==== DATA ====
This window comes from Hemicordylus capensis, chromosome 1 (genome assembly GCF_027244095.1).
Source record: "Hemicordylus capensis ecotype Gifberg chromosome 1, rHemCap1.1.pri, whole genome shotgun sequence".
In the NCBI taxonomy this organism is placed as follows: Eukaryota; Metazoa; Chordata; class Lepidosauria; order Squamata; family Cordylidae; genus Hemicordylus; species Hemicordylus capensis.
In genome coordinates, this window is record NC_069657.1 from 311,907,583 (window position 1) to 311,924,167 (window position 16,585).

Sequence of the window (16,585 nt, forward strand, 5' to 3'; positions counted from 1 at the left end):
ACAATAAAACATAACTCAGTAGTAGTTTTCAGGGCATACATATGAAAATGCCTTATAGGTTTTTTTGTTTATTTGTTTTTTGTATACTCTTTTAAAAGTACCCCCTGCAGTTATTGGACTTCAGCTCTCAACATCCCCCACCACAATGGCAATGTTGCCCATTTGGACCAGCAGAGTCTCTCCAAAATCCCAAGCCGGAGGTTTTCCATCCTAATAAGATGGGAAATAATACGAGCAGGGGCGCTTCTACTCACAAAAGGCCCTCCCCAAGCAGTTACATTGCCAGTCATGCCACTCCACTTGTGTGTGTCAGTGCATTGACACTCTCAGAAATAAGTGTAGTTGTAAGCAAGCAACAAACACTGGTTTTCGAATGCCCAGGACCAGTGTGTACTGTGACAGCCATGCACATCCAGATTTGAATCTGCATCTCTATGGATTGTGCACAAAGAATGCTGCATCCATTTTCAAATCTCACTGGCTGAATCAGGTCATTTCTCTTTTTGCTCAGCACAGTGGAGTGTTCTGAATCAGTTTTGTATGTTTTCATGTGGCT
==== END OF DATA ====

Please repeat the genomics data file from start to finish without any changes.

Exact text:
This window comes from Hemicordylus capensis, chromosome 1 (genome assembly GCF_027244095.1).
Source record: "Hemicordylus capensis ecotype Gifberg chromosome 1, rHemCap1.1.pri, whole genome shotgun sequence".
In the NCBI taxonomy this organism is placed as follows: Eukaryota; Metazoa; Chordata; class Lepidosauria; order Squamata; family Cordylidae; genus Hemicordylus; species Hemicordylus capensis.
In genome coordinates, this window is record NC_069657.1 from 311,907,583 (window position 1) to 311,924,167 (window position 16,585).

Sequence of the window (16,585 nt, forward strand, 5' to 3'; positions counted from 1 at the left end):
ACAATAAAACATAACTCAGTAGTAGTTTTCAGGGCATACATATGAAAATGCCTTATAGGTTTTTTTGTTTATTTGTTTTTTGTATACTCTTTTAAAAGTACCCCCTGCAGTTATTGGACTTCAGCTCTCAACATCCCCCACCACAATGGCAATGTTGCCCATTTGGACCAGCAGAGTCTCTCCAAAATCCCAAGCCGGAGGTTTTCCATCCTAATAAGATGGGAAATAATACGAGCAGGGGCGCTTCTACTCACAAAAGGCCCTCCCCAAGCAGTTACATTGCCAGTCATGCCACTCCACTTGTGTGTGTCAGTGCATTGACACTCTCAGAAATAAGTGTAGTTGTAAGCAAGCAACAAACACTGGTTTTCGAATGCCCAGGACCAGTGTGTACTGTGACAGCCATGCACATCCAGATTTGAATCTGCATCTCTATGGATTGTGCACAAAGAATGCTGCATCCATTTTCAAATCTCACTGGCTGAATCAGGTCATTTCTCTTTTTGCTCAGCACAGTGGAGTGTTCTGAATCAGTTTTGTATGTTTTCATGTGGCT